Nik

Nik has written 448 posts for niksilver.com

Trust from delivery

Trust might seem like a nebulous thing, but it’s based on very concrete things. Some time ago I was lucky enough to be part of a workshop run by Laurence Wood, discussing this issue of trust with some senior executives. I’ve always been struck by Laurence’s thoughtfulness and his deep concern for people’s needs, and … Continue reading

The (probably non-) risk management process

If you want a process for managing risk, then ISO 31000, “Risk management — Guidelines” is probably not going to help you. I’ve been looking at ISO 31000, because although I’ve been reading a lot of blogs and articles by individual people about risk, I also felt it was important to understand any “official” guidance … Continue reading

Sharing and transferring risk

When suggesting how we might deal with risk in a project or an enterprise, one of the common options that’s suggested is that we “transfer” the risk. (Other options include to accept it, reduce it, or avoid it.) And a common example of what it means to transfer the risk is taking out insurance. Then … Continue reading

Making a vision meaningful

Many of us have a vision or an idea about how an organisation might improve. Perhaps we’ve read something which connects with us and triggers an idea, or perhaps we’ve learned from experiences elsewhere and we want to bring that to our current organisation. And sometimes some of us are fortunate enough to be able … Continue reading

Visualising uncertainty with R

I came across an article the other day by Martin Davies, explaining how important it is to visualise risk and uncertainty. A couple of weeks ago I wrote about visualising cause and effect. Martin emphasises the value of visualing uncertainty as a probability density curve, which I’ve also discussed before, and he uses the programming … Continue reading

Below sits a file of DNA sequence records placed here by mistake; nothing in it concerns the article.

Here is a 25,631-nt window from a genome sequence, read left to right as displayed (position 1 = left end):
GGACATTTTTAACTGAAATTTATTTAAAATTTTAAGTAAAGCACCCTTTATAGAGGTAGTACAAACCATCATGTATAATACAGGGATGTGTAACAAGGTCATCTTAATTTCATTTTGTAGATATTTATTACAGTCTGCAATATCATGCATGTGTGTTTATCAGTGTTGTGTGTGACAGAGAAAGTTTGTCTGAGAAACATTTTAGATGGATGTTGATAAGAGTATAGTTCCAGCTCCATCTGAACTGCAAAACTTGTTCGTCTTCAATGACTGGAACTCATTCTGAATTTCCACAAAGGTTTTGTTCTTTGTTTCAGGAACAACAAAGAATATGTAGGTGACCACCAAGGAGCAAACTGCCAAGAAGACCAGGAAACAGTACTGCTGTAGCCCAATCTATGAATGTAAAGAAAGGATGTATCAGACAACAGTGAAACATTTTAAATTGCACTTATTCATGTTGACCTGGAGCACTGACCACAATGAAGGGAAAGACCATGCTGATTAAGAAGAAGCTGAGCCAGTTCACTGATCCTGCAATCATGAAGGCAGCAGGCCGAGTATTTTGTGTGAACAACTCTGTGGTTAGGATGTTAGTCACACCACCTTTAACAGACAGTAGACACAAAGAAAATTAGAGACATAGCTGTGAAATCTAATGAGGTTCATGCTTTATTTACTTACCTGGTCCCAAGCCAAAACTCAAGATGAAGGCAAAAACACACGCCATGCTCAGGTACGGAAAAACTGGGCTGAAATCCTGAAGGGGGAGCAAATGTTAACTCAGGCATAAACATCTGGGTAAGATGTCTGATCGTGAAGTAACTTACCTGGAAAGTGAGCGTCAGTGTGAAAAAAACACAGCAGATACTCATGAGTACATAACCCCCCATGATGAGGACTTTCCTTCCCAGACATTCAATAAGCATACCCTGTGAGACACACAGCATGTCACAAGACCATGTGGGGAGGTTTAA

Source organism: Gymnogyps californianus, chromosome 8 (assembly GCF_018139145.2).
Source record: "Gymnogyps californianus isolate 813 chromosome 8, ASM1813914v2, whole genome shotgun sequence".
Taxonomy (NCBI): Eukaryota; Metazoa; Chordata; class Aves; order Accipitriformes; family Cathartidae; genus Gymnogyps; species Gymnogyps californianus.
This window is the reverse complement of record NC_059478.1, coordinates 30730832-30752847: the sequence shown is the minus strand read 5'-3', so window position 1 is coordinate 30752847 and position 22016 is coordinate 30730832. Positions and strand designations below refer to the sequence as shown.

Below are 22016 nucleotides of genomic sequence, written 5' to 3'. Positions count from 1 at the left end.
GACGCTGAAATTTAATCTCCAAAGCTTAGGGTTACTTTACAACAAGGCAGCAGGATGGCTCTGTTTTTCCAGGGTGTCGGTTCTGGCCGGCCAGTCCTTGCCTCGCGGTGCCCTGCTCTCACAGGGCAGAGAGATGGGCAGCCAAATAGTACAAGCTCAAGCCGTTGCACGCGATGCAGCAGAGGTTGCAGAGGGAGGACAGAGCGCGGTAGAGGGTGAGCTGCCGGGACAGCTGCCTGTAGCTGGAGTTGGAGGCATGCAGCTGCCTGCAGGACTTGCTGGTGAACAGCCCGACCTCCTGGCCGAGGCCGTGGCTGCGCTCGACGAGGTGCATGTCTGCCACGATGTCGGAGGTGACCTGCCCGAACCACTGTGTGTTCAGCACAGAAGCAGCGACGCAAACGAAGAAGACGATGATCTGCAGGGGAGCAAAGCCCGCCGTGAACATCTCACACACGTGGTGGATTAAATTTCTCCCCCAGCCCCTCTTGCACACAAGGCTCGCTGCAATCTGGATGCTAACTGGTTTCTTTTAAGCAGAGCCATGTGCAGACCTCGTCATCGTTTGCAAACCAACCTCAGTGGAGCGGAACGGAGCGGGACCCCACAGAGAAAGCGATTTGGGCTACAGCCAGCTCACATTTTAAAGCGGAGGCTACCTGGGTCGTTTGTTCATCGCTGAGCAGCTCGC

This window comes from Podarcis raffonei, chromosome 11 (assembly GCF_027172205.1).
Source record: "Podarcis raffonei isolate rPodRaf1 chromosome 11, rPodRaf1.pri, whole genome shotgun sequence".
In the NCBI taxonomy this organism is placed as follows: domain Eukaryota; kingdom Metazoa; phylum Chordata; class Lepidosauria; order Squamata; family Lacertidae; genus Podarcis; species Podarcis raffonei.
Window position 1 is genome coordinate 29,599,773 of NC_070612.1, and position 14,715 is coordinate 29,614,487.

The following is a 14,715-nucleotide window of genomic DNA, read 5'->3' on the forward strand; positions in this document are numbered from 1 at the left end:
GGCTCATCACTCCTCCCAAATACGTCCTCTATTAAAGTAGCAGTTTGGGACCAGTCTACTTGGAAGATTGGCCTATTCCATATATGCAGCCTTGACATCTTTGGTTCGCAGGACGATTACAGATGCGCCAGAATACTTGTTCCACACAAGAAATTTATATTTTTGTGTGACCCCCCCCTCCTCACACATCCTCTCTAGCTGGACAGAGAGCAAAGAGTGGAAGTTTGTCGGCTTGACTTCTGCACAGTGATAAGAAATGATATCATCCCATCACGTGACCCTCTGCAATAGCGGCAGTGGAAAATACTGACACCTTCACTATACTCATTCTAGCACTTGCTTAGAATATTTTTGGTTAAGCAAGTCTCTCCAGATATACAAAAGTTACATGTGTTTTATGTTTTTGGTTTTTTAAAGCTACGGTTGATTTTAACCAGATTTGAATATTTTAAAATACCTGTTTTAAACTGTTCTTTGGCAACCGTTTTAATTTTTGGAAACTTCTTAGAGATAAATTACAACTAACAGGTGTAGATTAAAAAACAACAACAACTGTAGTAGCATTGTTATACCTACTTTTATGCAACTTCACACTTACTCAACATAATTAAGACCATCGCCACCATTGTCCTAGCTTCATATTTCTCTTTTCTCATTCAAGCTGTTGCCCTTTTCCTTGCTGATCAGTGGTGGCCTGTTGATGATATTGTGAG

Predicting an uncertain future

I was listening to the Today programme last week, and was struck by an interview between the Business presenter, Dominic O’Connell, and BP’s Chief Economist, Spencer Dale. (It’s around 24 minutes in if you want to listen for yourself.) The economist was talking about BP’s research into demand for oil. Currently we use about 100 … Continue reading

Anti-needs

In the tech industry we’re reasonably good at capturing needs. Sometimes we skip the needs (or assume them) and go straight to requirements. That’s not great, but the intention is roughly the same: an expression of what (we believe) people need. We even have people for whom this is a significant part of their job. … Continue reading

Visualising cause and effect in risk management

The other day I came across an interesting collection of visualistions around risk and uncertainty. It was produced by Nico Lategen as a demonstration, and his example was Brexit. (Clearly a favourite topic for those of us interested in uncertainty.) Initially my interest was around his scale representing sovereignty. This reflects what I’ve written about … Continue reading

Estimating value bottom up and top down

In all organisations it’s really important to be delivering the most valuable thing, and in many organisations it’s obvious what that is—and people just get on with it. But in many organisations—particularly large ones with many competing demands—it’s important to estimate the value of our work to determine what gets delivered next with the limited … Continue reading

Flat pack estimation

It’s well-established within the agile world that delivery teams—and particularly individuals—are terrible at estimation. We do estimate, still, and hopefully we get better with time, comparing forthcoming work with past examples, for instance. But it often remains a wonder to those outside the immediacy of delivery teams just how misjudged our estimations can be. “It’s … Continue reading

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